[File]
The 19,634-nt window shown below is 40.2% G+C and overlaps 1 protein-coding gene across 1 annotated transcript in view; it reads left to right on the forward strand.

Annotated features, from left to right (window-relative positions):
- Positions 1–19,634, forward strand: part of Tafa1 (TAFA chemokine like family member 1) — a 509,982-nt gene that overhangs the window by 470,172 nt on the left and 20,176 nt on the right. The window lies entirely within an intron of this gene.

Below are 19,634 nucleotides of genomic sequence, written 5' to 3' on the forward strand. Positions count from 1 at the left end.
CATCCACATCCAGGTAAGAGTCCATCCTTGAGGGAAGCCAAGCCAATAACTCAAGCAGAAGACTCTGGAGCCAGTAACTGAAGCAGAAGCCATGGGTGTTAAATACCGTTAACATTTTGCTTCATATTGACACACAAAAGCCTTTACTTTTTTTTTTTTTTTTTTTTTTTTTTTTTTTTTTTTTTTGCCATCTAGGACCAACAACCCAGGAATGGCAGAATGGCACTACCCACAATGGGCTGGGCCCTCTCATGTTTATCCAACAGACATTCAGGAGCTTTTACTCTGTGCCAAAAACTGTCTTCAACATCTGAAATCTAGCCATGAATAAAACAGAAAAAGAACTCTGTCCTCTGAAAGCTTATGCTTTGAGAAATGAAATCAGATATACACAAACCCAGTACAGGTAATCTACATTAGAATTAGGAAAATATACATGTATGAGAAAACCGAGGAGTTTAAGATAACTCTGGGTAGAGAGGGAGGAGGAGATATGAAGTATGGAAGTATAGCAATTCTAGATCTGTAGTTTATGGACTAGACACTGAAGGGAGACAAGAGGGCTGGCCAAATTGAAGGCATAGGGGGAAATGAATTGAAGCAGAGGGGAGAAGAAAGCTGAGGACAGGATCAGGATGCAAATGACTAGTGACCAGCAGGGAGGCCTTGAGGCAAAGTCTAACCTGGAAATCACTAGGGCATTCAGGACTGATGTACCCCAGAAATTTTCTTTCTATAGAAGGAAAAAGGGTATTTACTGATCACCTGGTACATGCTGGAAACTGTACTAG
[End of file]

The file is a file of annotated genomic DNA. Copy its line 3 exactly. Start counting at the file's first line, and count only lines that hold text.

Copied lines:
- Positions 1–19,634, forward strand: part of Tafa1 (TAFA chemokine like family member 1) — a 509,982-nt gene that overhangs the window by 470,172 nt on the left and 20,176 nt on the right. The window lies entirely within an intron of this gene.